Living in community
Cohousing is a wonderful way of living. Some describe it as a cross between a condominium neighborhood and a large multigenerational community home. Each family or individual owns their own home. Together they own and manage the land and common house, where dinners and other activities are frequently shared.
Resident owners often do much of the work of maintaining the common house, land, home exteriors, as well as other buildings and gardens. Resources such as the common kitchen, tools, cars, excursions, and short-term personal care can be shared to reduce costs and increase opportunities for interacting with neighbors.
Decisions are made by consensus, leading to ownership of decision making and a relatively high level of personal growth. As Katie McCammett said, when she chaired the 2012 National Cohousing Conference, "Cohousing is the longest, most expensive self-improvement program you can find."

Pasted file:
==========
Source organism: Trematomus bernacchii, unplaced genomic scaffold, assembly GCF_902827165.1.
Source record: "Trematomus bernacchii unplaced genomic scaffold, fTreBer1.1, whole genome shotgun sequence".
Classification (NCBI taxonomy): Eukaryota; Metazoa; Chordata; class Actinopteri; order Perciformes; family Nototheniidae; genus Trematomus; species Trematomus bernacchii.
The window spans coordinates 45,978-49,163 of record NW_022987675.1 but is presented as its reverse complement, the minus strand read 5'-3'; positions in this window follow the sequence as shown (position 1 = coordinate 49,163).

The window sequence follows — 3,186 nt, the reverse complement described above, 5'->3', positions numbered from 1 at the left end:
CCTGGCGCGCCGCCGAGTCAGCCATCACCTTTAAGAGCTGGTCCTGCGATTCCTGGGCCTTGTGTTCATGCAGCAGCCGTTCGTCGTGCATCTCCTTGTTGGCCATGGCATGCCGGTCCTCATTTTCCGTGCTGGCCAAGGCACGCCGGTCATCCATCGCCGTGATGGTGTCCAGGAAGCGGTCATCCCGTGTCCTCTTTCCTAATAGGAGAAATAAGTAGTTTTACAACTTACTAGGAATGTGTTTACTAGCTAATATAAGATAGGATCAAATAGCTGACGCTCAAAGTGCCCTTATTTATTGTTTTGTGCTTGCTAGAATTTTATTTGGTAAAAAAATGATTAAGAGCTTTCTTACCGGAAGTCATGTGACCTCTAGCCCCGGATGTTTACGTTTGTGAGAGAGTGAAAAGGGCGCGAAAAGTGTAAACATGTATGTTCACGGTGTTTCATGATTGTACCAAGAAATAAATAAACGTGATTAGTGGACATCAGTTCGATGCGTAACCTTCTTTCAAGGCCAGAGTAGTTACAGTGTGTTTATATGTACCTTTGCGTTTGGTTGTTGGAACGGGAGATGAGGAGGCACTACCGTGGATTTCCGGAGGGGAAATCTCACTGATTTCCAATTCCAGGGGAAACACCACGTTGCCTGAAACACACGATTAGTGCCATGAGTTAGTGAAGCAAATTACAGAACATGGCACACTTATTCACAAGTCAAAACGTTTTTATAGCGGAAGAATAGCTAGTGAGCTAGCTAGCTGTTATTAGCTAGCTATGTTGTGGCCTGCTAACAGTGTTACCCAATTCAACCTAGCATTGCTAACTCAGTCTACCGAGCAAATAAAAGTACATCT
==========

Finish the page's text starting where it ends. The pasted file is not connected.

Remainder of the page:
This form of community was brought to the United States from Denmark in the mid-1980s by two architects, Charles Durrett and Katherine McCammet. Currently, there are between 250 to 300 cohousing communities in the U.S. Katie and her husband, Chuck Durrett, are warmly considered the parents of U.S. cohousing.